Working together to protect our future

During the opening of the 2018 NTPA Annual Conference, I made mention of the increasing demands being placed upon the shoulders of NT Police Officers.

These demands are both internal, and external, and are driven by multiple factors, such as government expectations and policy, budget constraints and regular internal change.

So, as we go to print, I reviewed the governments 5-point plan for tackling anti-social behaviour. One such point to a reduction of anti-social behaviour is Visible Policing. I agree with government, there needs to be a holistic and strategic response that addresses the many reasons and causes of antisocial behaviour.

So, what has Visible Policing been described as by government?

Visible policing and safer public places

NT Police are tackling anti-social behaviour through a visible presence and targeted ongoing campaigns to address problem drinking.

This includes foot patrols, segways, a mobile caravan, marked vans and dog patrols.

Police are developing a strategy that works closely with industry, service providers, community associations and NGOs to support harm minimisation. This may include:

  • more CCTV, working closely with the Switching On Darwin project currently underway in Darwin CBD
  • better information sharing between service
    providers, night patrol and the community
It is important to note this is nothing new, frankly police have been proactively engaging the community for years in an effort to reduce crime and anti-social behaviour, and at times it has felt like they are the only ones doing the heavy lifting.

To outline this as something contained within a new plan is ill thought out, and does not reflect on the good work police, and police alone, have been doing for years in the absence of legislative and enforcement tools surrounding the number one cause of anti-social behaviour, alcohol.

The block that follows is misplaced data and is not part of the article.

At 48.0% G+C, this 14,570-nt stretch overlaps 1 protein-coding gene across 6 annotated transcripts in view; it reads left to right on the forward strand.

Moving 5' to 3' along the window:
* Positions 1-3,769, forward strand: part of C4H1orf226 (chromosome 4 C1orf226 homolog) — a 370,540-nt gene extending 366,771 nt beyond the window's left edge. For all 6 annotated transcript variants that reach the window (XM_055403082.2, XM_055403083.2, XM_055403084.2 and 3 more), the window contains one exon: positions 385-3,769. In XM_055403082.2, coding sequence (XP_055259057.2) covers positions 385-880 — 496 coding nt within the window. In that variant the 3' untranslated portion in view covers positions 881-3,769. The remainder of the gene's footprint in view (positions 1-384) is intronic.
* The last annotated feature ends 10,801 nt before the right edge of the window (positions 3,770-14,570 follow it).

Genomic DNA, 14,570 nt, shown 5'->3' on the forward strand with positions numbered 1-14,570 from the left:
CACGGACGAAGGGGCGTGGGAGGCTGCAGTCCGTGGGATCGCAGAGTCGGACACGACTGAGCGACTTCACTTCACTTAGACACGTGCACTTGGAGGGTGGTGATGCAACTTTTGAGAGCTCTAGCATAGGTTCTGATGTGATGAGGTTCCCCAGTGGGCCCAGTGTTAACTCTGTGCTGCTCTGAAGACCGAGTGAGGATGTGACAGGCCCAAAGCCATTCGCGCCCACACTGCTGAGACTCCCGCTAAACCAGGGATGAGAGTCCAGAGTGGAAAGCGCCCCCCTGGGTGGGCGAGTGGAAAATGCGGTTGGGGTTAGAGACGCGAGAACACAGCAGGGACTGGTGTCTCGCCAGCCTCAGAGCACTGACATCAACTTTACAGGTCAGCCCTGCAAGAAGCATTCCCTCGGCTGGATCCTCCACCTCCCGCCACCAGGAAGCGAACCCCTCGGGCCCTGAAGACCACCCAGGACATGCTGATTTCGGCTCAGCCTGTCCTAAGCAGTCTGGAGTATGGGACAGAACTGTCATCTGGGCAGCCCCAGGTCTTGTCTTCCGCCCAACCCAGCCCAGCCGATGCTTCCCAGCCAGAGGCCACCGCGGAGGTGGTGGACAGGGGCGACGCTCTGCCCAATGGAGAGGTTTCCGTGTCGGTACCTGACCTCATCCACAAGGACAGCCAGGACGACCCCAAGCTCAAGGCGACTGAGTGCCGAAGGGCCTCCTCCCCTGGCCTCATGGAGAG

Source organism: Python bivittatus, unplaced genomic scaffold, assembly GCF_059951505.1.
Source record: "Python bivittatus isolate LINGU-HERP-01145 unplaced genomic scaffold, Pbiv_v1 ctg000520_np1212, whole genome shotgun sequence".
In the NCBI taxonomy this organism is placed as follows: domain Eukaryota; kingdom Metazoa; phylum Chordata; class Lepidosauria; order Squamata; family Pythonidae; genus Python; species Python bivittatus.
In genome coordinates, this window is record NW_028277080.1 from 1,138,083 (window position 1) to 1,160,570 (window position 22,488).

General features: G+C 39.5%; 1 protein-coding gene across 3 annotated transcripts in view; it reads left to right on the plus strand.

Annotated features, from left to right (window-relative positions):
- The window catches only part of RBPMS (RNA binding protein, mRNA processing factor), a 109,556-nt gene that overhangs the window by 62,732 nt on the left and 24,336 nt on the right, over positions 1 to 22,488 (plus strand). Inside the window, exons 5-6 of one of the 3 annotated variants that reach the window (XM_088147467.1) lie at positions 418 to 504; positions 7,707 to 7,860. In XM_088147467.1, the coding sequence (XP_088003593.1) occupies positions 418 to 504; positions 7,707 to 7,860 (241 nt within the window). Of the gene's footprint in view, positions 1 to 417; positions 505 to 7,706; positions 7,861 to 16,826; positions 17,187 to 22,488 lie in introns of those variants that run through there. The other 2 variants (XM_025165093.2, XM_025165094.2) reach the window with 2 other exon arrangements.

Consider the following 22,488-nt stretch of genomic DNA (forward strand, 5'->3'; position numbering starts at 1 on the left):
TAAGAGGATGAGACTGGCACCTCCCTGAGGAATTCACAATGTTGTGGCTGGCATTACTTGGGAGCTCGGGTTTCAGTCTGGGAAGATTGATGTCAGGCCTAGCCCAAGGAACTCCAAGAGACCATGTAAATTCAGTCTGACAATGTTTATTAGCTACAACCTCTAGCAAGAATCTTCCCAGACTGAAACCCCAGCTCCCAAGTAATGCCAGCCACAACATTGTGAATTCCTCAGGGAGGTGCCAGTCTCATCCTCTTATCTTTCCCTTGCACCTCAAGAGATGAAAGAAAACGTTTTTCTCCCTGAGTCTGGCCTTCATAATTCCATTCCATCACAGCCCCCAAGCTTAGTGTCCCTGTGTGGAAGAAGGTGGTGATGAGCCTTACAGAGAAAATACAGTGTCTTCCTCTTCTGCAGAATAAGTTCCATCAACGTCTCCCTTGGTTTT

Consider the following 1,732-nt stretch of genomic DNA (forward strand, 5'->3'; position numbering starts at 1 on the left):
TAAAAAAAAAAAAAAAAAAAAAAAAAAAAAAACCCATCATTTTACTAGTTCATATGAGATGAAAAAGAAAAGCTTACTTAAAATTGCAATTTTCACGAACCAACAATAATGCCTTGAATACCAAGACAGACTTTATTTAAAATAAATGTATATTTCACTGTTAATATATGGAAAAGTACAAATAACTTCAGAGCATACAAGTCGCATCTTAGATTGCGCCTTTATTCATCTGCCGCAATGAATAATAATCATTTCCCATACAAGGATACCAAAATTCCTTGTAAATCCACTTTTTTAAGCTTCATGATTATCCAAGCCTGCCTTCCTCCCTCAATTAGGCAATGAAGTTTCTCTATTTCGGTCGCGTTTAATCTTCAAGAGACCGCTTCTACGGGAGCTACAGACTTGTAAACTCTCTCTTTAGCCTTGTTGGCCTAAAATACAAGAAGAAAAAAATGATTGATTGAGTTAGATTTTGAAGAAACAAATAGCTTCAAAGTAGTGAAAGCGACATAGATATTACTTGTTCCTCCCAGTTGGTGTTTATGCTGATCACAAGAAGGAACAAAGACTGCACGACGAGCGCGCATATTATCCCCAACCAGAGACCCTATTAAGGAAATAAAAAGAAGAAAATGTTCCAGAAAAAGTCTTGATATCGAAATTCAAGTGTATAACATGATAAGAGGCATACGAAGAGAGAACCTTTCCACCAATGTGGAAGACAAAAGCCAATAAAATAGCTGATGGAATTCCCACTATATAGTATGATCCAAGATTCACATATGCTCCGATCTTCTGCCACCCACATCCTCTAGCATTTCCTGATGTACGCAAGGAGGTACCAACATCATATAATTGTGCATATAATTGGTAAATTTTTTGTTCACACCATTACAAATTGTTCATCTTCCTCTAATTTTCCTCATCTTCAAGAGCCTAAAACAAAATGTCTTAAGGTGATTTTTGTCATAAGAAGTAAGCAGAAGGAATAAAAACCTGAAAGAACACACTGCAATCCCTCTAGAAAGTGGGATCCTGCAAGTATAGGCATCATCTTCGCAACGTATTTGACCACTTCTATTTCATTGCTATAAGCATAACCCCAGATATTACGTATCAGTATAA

So, from that end, the government is making significant change in curbing alcohol related harm, in particular, with amendments to the Liquor Act, while a full rewrite is underway. But it cannot stop there, and after reading criticism of our officers from the Ombudsman regarding the use of spray on Mitchell Street, lets remember it was again in the early hours of the morning, when the pubs and clubs turf out the patrons who are fuelled on grog and less likely to comply with basic directions, something which has previously resulted in assaults on our officers. Everything must be taken in context, and efforts toward on-premise sales and consumption must be increased.
The community wants police in schools, police at bottle shops, police in remote areas, and police to be able to respond in a timely manner to calls for assistance. I am not sure how more visible our police need to be to demonstrate their commitment to making real change. The question must be put to those we dont see in the police uniform, to those who sleep comfortably at night while our officers walk the dangerous beat of Mitchell Street, get called out in remote communities during the middle of the night for help, and continue to proactively engage the community to build trust and relationships.